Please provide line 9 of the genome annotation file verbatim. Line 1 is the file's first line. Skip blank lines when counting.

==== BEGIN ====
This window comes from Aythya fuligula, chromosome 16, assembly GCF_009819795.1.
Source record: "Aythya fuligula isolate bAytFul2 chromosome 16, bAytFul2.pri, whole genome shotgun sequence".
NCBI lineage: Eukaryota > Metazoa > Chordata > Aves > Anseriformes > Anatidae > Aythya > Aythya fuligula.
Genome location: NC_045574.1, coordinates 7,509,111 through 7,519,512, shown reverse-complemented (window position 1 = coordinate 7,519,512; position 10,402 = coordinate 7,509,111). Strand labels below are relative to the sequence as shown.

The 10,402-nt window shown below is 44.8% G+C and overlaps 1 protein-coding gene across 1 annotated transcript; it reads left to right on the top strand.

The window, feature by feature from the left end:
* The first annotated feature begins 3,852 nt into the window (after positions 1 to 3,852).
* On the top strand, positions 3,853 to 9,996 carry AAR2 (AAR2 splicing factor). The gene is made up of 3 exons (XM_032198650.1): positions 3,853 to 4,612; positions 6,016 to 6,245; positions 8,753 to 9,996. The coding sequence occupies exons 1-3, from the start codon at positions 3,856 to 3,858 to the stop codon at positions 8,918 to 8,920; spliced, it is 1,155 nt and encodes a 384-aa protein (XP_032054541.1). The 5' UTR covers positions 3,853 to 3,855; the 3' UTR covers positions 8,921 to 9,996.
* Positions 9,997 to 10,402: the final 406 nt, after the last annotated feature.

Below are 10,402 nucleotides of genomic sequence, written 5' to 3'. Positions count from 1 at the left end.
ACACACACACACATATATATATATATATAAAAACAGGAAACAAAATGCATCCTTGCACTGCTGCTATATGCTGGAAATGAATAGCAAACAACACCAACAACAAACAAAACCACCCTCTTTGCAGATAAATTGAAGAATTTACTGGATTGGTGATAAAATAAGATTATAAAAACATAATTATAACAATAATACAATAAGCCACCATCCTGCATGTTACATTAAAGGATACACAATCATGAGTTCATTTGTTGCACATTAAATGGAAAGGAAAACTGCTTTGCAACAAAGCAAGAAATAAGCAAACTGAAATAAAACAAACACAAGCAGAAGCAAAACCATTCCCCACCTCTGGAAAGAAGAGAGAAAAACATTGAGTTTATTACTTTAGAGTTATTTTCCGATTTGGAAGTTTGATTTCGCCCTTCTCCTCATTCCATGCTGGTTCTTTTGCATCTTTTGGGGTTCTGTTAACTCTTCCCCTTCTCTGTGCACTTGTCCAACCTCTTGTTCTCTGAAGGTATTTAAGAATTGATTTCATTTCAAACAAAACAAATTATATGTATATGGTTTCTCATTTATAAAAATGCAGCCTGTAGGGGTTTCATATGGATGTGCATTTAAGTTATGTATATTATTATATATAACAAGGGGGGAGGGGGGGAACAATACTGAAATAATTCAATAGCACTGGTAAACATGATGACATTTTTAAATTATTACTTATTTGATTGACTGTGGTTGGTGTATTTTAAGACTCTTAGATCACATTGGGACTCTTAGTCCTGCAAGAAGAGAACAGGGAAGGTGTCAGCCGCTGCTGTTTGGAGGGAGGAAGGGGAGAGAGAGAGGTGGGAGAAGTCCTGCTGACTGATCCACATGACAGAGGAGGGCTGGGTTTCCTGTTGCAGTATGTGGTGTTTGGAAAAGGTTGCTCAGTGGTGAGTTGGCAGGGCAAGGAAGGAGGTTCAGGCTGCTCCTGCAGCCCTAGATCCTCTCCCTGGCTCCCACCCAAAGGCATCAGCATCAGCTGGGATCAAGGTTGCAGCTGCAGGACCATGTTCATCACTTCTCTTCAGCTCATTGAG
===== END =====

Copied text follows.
* Positions 9,997 to 10,402: the final 406 nt, after the last annotated feature.